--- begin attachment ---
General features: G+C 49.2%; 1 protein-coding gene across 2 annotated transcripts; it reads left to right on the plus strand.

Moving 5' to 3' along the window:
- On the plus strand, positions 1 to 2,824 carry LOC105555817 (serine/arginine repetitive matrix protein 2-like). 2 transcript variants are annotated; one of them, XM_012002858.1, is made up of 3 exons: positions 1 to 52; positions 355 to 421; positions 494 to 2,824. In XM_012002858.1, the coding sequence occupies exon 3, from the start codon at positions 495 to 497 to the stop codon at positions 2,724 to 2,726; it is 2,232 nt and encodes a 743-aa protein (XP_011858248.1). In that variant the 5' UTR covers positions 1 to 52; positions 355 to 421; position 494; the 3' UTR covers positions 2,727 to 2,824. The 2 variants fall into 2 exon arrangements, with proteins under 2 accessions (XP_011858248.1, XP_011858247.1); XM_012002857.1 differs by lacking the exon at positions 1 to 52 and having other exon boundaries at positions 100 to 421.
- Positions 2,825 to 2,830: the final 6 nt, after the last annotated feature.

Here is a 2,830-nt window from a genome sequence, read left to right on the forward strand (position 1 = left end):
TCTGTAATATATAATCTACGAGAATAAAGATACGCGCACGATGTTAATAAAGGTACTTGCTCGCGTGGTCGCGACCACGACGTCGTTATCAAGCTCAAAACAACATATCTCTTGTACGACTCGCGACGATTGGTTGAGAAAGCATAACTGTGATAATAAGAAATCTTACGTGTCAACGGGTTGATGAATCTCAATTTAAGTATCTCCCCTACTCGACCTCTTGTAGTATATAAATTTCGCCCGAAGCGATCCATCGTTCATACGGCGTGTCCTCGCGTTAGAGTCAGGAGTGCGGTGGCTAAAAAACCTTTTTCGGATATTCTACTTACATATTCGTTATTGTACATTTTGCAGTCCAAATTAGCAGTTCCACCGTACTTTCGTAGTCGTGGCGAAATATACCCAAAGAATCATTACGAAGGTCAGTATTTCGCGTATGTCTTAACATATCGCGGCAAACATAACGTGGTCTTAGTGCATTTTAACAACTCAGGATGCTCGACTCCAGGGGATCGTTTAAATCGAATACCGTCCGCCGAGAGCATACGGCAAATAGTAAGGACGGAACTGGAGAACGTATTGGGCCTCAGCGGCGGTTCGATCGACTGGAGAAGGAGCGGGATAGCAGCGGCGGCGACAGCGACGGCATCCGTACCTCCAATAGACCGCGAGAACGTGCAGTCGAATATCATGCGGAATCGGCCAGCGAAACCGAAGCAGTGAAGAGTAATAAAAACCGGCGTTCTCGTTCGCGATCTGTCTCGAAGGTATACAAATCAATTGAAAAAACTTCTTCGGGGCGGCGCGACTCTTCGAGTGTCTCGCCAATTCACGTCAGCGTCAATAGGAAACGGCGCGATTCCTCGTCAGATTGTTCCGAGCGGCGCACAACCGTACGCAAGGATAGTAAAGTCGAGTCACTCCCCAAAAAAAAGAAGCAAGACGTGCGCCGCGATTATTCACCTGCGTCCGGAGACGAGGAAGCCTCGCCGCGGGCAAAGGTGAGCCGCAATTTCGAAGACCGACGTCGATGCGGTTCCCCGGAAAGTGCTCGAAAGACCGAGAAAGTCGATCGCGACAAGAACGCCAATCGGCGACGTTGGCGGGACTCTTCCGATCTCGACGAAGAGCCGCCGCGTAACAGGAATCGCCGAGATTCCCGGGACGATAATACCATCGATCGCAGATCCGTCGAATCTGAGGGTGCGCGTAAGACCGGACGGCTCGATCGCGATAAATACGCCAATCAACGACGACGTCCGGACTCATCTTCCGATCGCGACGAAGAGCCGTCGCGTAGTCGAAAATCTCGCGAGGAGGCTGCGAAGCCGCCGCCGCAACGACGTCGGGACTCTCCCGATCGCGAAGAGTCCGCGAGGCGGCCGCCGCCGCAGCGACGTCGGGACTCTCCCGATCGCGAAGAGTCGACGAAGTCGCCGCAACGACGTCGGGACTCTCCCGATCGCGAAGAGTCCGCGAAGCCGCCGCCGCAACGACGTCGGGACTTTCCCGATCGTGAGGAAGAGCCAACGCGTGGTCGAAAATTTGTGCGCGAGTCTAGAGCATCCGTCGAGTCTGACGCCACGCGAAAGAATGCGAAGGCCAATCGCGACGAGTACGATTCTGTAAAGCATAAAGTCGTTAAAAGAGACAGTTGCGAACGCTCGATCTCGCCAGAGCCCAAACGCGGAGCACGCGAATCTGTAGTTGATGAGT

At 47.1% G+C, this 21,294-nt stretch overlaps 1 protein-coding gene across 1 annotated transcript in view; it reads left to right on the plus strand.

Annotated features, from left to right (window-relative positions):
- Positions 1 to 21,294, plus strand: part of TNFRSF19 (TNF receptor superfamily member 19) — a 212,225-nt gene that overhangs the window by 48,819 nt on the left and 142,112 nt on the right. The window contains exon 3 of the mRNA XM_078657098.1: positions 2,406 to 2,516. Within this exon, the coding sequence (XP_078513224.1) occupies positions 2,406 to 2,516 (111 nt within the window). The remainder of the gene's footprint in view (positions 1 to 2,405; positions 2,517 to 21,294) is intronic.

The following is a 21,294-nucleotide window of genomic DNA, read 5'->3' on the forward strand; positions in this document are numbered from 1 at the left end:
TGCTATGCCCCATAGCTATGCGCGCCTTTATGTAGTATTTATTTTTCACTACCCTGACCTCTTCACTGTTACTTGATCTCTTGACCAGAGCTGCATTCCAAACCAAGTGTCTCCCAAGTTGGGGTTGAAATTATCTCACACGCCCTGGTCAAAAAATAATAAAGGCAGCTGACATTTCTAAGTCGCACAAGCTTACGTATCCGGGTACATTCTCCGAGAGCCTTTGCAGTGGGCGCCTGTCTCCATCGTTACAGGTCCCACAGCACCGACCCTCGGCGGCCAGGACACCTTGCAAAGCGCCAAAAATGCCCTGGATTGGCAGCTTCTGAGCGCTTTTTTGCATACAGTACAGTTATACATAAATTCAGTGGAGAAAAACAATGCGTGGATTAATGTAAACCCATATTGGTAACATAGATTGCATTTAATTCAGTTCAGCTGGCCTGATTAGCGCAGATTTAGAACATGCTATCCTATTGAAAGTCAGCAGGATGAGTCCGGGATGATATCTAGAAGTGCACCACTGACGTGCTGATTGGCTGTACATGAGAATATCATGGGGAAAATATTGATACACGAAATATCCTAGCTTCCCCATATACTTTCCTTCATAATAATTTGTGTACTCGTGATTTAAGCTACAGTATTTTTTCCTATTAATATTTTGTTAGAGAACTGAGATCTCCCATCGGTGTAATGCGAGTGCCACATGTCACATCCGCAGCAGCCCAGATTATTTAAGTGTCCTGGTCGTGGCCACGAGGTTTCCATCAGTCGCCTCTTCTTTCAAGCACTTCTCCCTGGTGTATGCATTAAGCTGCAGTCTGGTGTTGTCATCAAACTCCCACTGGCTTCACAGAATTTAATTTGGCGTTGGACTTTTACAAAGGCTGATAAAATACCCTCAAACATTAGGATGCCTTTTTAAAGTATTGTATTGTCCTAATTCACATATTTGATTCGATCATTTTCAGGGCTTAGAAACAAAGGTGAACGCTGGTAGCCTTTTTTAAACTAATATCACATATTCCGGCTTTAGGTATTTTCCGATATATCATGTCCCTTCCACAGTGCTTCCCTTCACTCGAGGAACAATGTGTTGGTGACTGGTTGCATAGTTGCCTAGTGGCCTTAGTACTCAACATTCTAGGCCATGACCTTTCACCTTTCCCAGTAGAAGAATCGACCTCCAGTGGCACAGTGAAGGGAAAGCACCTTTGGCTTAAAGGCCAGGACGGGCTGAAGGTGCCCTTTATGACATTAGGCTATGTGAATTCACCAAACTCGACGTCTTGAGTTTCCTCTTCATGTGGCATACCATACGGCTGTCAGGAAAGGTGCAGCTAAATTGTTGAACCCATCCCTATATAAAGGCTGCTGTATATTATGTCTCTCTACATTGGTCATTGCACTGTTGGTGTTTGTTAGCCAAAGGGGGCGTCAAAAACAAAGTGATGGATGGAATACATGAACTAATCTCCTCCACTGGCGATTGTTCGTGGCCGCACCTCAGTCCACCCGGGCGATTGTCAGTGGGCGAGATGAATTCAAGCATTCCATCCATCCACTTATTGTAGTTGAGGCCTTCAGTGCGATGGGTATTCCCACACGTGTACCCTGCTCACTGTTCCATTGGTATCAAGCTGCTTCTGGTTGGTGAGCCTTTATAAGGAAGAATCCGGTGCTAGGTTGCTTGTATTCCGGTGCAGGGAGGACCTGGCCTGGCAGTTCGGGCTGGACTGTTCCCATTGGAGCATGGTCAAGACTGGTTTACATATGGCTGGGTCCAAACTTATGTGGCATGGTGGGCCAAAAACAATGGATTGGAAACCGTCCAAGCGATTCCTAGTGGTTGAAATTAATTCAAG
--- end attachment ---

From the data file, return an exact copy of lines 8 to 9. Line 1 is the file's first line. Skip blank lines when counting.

Annotated features, from left to right (window-relative positions):
- Positions 1 to 21,294, plus strand: part of TNFRSF19 (TNF receptor superfamily member 19) — a 212,225-nt gene that overhangs the window by 48,819 nt on the left and 142,112 nt on the right. The window contains exon 3 of the mRNA XM_078657098.1: positions 2,406 to 2,516. Within this exon, the coding sequence (XP_078513224.1) occupies positions 2,406 to 2,516 (111 nt within the window). The remainder of the gene's footprint in view (positions 1 to 2,405; positions 2,517 to 21,294) is intronic.